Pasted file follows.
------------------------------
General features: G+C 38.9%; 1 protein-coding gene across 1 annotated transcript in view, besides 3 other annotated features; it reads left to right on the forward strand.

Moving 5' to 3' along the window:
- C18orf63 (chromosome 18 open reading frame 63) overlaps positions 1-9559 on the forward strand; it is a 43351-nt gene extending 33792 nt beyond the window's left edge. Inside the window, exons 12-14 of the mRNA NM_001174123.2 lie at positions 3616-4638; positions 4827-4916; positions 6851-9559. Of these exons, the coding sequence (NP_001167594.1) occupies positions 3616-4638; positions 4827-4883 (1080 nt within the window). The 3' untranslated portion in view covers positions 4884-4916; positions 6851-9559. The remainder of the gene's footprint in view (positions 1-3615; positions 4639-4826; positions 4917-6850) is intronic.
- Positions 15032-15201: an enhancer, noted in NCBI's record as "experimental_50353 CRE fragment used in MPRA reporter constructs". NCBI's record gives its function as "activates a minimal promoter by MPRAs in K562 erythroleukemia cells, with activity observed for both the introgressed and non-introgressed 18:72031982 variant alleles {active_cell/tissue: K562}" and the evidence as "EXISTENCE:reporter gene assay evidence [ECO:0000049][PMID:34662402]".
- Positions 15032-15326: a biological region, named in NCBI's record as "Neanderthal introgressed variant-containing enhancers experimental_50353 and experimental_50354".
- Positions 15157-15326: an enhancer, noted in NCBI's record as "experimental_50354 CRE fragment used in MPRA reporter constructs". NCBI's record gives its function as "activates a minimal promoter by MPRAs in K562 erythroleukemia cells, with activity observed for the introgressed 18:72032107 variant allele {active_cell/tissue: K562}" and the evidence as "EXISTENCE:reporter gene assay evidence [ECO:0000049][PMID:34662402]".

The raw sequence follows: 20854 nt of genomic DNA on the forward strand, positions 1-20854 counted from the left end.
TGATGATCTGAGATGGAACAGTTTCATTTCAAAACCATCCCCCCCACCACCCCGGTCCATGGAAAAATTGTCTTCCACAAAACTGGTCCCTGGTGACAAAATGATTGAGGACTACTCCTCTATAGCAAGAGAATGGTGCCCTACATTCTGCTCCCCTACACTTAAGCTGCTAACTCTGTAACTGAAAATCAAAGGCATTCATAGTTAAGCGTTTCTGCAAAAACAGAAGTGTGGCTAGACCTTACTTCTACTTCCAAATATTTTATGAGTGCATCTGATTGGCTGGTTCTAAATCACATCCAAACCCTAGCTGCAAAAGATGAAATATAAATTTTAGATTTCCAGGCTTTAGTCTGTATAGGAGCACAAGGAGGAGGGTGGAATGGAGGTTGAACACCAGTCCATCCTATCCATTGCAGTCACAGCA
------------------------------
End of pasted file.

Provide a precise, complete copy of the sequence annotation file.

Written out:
General features: G+C 38.9%; 1 protein-coding gene across 1 annotated transcript in view, besides 3 other annotated features; it reads left to right on the forward strand.

Moving 5' to 3' along the window:
- C18orf63 (chromosome 18 open reading frame 63) overlaps positions 1-9559 on the forward strand; it is a 43351-nt gene extending 33792 nt beyond the window's left edge. Inside the window, exons 12-14 of the mRNA NM_001174123.2 lie at positions 3616-4638; positions 4827-4916; positions 6851-9559. Of these exons, the coding sequence (NP_001167594.1) occupies positions 3616-4638; positions 4827-4883 (1080 nt within the window). The 3' untranslated portion in view covers positions 4884-4916; positions 6851-9559. The remainder of the gene's footprint in view (positions 1-3615; positions 4639-4826; positions 4917-6850) is intronic.
- Positions 15032-15201: an enhancer, noted in NCBI's record as "experimental_50353 CRE fragment used in MPRA reporter constructs". NCBI's record gives its function as "activates a minimal promoter by MPRAs in K562 erythroleukemia cells, with activity observed for both the introgressed and non-introgressed 18:72031982 variant alleles {active_cell/tissue: K562}" and the evidence as "EXISTENCE:reporter gene assay evidence [ECO:0000049][PMID:34662402]".
- Positions 15032-15326: a biological region, named in NCBI's record as "Neanderthal introgressed variant-containing enhancers experimental_50353 and experimental_50354".
- Positions 15157-15326: an enhancer, noted in NCBI's record as "experimental_50354 CRE fragment used in MPRA reporter constructs". NCBI's record gives its function as "activates a minimal promoter by MPRAs in K562 erythroleukemia cells, with activity observed for the introgressed 18:72032107 variant allele {active_cell/tissue: K562}" and the evidence as "EXISTENCE:reporter gene assay evidence [ECO:0000049][PMID:34662402]".

The raw sequence follows: 20854 nt of genomic DNA on the forward strand, positions 1-20854 counted from the left end.
TGATGATCTGAGATGGAACAGTTTCATTTCAAAACCATCCCCCCCACCACCCCGGTCCATGGAAAAATTGTCTTCCACAAAACTGGTCCCTGGTGACAAAATGATTGAGGACTACTCCTCTATAGCAAGAGAATGGTGCCCTACATTCTGCTCCCCTACACTTAAGCTGCTAACTCTGTAACTGAAAATCAAAGGCATTCATAGTTAAGCGTTTCTGCAAAAACAGAAGTGTGGCTAGACCTTACTTCTACTTCCAAATATTTTATGAGTGCATCTGATTGGCTGGTTCTAAATCACATCCAAACCCTAGCTGCAAAAGATGAAATATAAATTTTAGATTTCCAGGCTTTAGTCTGTATAGGAGCACAAGGAGGAGGGTGGAATGGAGGTTGAACACCAGTCCATCCTATCCATTGCAGTCACAGCA